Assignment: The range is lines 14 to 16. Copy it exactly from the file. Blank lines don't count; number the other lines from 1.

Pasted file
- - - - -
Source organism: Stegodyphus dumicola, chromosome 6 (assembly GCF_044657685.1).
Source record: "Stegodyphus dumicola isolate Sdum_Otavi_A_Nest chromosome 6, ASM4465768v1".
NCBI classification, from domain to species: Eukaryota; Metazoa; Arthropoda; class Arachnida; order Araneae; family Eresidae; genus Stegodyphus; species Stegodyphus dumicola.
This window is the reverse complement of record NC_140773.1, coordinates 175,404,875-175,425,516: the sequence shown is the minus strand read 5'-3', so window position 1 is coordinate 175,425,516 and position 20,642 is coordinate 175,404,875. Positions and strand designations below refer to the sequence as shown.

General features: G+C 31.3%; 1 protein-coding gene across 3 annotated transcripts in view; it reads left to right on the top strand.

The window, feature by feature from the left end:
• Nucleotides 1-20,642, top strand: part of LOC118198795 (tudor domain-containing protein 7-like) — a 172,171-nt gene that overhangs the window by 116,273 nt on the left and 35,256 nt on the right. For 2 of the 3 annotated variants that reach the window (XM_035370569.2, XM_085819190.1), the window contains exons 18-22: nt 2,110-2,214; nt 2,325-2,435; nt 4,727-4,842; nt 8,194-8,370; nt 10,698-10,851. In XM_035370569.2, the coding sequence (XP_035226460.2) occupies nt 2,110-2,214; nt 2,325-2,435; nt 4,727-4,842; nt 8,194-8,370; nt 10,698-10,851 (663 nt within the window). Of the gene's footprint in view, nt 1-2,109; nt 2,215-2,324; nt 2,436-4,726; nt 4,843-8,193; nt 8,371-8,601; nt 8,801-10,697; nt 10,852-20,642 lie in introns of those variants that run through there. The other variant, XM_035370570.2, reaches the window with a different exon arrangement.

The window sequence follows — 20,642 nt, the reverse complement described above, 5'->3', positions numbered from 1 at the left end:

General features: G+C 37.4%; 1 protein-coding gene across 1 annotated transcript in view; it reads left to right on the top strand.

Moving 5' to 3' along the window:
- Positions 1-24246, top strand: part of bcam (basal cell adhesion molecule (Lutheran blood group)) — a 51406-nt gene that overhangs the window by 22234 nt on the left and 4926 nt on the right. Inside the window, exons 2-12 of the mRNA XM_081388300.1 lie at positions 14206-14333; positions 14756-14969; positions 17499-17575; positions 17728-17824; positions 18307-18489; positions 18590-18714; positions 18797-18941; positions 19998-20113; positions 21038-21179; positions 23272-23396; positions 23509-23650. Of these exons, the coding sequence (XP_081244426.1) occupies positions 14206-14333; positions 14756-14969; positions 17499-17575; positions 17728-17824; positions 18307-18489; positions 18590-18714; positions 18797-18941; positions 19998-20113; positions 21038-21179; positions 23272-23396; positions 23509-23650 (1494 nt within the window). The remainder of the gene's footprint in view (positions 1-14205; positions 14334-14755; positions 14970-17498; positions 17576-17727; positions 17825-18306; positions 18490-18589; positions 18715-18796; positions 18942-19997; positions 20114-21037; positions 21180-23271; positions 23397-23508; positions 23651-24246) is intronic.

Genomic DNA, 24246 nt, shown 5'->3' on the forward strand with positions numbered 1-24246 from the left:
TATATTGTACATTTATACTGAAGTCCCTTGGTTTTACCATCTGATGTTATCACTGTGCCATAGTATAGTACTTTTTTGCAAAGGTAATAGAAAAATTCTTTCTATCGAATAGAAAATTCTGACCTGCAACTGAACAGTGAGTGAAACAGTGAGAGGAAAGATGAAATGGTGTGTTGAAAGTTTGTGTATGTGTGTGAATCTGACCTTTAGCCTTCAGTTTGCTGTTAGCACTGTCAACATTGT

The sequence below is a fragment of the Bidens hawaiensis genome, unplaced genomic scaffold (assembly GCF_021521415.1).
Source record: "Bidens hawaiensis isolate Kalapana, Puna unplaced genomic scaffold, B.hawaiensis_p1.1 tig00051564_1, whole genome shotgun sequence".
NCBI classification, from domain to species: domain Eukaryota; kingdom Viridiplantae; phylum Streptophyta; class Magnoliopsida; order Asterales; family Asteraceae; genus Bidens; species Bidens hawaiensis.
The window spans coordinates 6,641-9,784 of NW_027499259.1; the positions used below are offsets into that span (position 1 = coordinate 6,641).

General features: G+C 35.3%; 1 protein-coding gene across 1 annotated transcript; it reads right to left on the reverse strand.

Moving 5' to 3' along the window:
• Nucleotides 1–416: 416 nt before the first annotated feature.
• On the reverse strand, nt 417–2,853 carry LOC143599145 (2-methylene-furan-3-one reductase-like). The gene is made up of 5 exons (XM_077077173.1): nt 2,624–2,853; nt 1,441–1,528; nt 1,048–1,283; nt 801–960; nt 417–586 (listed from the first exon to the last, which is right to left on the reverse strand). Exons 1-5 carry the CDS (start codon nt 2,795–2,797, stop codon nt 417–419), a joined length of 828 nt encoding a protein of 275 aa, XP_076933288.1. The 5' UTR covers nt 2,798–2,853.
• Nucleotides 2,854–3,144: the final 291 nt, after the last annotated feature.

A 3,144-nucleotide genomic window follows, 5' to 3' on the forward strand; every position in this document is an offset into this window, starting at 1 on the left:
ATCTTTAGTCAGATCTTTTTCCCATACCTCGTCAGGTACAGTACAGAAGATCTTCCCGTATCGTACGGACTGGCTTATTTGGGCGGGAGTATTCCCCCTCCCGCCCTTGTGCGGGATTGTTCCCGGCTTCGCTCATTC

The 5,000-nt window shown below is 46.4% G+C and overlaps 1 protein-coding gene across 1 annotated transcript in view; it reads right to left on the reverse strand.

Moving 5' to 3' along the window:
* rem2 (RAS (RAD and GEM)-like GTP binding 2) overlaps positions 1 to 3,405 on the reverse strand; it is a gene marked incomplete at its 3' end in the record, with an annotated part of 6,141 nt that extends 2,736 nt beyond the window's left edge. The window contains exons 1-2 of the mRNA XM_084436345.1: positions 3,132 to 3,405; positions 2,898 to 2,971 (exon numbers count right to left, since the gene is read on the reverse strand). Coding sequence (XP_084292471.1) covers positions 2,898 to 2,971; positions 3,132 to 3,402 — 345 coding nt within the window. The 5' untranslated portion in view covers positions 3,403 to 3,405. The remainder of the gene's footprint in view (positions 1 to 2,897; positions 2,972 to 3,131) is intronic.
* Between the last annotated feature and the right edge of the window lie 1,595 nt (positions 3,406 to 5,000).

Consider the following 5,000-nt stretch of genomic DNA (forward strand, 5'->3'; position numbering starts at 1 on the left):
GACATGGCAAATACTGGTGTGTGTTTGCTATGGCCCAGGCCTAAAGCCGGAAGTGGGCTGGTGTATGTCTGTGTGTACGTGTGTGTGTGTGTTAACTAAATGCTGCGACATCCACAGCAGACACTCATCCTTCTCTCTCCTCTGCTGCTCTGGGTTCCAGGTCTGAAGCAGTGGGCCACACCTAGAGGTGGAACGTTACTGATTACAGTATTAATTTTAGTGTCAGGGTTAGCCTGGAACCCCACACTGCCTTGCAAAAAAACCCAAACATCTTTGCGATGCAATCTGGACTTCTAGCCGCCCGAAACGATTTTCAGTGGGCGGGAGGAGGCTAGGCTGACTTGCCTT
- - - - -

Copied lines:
The sequence below is a fragment of the Bidens hawaiensis genome, unplaced genomic scaffold (assembly GCF_021521415.1).
Source record: "Bidens hawaiensis isolate Kalapana, Puna unplaced genomic scaffold, B.hawaiensis_p1.1 tig00051564_1, whole genome shotgun sequence".
NCBI classification, from domain to species: domain Eukaryota; kingdom Viridiplantae; phylum Streptophyta; class Magnoliopsida; order Asterales; family Asteraceae; genus Bidens; species Bidens hawaiensis.